Medlars are rather plain looking trees – admittedly they are rosaceae, but the flowers are just white amongst many other better rosaceae, so why are they of interest? They have been cultivated for thousands of years, and its very likely the Romans brought them here.
Well its the fruit, which is not quite like anything else! They are actually pomes, and are brown, earthy tasting and either hard or soft and almost rotten! They are about 5cm across and brown.We tried some at The Harmony garden at Melrose once, and they were definitely an acquired taste. They are in fact a useful late fruit as they aren’t ready until mid- winter.
So what are they used for. Traditionally they need to be ‘bletted’ i.e. until the frost has softened them. Some suggest this isn’t actually necessary.However, the best use of them is to make into jam or jelly.
They will grow almost anywhere, I have seen them at Kellie Castle in the lawn, and in a hedgerow at Broughty Ferry. Remembering where they are and getting the fruit is important if they’re in a hedgerow.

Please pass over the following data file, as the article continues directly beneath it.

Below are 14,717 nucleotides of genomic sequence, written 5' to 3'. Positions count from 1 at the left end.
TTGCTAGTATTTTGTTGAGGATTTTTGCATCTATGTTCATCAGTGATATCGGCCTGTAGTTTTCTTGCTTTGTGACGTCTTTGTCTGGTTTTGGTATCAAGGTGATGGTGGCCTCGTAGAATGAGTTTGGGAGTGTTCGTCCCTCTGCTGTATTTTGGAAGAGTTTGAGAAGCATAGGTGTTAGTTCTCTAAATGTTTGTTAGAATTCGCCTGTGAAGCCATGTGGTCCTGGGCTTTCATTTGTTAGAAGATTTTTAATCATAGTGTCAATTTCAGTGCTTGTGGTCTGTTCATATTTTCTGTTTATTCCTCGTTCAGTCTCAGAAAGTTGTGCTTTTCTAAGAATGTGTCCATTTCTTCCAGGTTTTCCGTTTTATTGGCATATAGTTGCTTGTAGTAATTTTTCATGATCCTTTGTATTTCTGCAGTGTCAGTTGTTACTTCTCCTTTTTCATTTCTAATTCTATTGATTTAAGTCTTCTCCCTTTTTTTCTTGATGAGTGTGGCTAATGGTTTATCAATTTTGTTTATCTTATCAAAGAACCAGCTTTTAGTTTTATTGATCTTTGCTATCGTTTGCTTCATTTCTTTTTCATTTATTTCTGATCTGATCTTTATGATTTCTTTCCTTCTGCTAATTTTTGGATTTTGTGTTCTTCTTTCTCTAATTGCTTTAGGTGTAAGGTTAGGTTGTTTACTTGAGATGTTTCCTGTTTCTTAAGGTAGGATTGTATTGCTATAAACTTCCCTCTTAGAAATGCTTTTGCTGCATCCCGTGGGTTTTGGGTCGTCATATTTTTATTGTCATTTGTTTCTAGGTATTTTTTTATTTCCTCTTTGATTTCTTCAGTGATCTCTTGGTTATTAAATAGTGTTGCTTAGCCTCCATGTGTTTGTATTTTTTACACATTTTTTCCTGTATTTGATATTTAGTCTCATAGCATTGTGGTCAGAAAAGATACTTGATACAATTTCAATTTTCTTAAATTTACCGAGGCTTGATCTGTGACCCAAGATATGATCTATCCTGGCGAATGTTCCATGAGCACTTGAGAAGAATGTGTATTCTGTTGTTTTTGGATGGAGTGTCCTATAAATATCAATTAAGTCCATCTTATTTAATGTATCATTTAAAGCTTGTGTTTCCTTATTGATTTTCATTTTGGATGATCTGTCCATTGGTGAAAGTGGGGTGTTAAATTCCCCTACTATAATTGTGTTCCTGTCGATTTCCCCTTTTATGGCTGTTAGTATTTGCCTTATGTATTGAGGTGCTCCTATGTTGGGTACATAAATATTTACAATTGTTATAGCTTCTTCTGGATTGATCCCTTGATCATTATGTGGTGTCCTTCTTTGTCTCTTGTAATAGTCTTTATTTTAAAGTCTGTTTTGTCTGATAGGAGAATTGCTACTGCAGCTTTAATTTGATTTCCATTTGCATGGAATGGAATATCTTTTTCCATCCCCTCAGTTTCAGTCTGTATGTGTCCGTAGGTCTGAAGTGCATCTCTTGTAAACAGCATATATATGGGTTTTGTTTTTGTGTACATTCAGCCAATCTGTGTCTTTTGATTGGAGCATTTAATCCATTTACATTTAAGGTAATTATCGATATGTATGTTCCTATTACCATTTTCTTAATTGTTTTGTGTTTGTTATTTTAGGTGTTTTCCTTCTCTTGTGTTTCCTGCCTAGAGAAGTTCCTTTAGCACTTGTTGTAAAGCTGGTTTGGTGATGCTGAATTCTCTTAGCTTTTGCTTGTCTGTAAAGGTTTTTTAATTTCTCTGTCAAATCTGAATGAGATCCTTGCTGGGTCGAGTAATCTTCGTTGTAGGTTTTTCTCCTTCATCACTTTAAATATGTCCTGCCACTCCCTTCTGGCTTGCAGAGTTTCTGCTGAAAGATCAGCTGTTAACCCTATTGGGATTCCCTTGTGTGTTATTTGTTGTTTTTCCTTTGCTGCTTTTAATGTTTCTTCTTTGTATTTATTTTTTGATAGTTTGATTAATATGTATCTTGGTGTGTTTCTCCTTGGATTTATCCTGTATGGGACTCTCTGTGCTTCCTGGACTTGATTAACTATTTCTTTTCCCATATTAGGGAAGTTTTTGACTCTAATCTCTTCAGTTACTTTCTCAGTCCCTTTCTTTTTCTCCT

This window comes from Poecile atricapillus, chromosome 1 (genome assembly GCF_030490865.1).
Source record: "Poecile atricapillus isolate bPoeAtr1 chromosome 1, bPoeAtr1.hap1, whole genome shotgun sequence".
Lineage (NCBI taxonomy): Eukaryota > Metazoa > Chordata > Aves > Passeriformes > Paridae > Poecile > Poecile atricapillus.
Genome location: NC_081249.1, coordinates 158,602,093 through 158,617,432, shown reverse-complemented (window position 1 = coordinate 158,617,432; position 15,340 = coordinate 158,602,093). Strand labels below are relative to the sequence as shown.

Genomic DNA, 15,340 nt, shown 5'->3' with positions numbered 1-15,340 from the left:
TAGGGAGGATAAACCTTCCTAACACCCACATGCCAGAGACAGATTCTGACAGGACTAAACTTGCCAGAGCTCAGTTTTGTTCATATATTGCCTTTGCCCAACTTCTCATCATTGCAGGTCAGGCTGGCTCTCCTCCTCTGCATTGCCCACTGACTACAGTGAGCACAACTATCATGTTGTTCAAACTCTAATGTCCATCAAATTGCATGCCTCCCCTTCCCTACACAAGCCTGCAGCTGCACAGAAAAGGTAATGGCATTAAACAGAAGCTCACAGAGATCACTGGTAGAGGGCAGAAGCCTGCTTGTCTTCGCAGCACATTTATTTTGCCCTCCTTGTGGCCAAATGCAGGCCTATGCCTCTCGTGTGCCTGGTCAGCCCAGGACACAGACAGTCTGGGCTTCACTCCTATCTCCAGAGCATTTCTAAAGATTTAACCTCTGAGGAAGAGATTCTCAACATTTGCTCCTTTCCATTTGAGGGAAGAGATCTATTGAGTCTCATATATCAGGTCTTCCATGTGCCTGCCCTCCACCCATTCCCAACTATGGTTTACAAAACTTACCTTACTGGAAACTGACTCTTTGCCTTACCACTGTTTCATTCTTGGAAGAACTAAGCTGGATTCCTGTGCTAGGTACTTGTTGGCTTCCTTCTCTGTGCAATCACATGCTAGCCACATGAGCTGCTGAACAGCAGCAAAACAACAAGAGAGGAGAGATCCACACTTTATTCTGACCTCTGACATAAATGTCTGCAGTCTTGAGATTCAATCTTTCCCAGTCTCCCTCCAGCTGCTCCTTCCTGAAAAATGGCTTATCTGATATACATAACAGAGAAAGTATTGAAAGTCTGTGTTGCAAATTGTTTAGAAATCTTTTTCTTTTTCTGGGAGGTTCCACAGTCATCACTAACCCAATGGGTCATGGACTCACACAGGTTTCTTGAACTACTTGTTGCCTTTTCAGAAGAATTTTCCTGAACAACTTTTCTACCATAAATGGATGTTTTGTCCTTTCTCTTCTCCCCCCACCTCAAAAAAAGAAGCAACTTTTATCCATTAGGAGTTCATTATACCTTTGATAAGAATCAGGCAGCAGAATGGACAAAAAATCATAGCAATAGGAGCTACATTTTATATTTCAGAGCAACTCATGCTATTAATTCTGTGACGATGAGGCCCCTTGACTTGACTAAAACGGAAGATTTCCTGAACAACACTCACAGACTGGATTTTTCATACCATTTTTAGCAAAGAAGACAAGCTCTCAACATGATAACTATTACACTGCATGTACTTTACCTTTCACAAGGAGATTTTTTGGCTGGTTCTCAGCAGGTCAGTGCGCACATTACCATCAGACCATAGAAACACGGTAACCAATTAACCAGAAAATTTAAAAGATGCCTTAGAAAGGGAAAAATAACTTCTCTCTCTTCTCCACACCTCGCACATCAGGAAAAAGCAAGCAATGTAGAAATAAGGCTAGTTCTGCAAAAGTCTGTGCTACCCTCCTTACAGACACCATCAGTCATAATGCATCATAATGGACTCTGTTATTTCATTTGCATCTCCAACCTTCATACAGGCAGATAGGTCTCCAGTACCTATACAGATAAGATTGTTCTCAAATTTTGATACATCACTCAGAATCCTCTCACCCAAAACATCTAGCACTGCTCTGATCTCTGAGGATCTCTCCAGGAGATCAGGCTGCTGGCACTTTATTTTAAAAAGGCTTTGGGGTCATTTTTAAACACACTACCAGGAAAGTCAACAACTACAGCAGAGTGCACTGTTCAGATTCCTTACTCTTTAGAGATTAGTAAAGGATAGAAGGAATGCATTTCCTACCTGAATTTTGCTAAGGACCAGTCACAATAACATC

Varieties generally available are the Dutch ( largest fruit), Nottingham ( more upright), and the Royal ( better flavour). Also Breda Giant and Russian clones. We sell Nottingham. All are self-fertile.Named varieties can be grown on Pear, Quince or Hawthorn. They come from the Caucasus, so cold winters and hot dry summers are a clue to their requirements. The dry warm soils of Broughty Ferry is probably about right. Bob Flowerdew suggests only remedial pruning as they fruit on the ends of shoots.

The RHS suggest the following: ‘’pick when the stalk parts from the tree in late Autumn, and dip the ends in in strong salt solution to prevent rotting… with calyces downward, on slatted trays. Use when the flesh is brown and soft’’.

Ooh I almost forgot to mention, they have lovely autumn colour!

Flowerdew, Bob, Complete Fruit Book, 1997, page 169.
RHS Encyclopaedia of Gardening, Ed. C. Brickell, 1992, page 387.
Tree Fruit Growing, Raymond Bush, 1962, pages 288-289.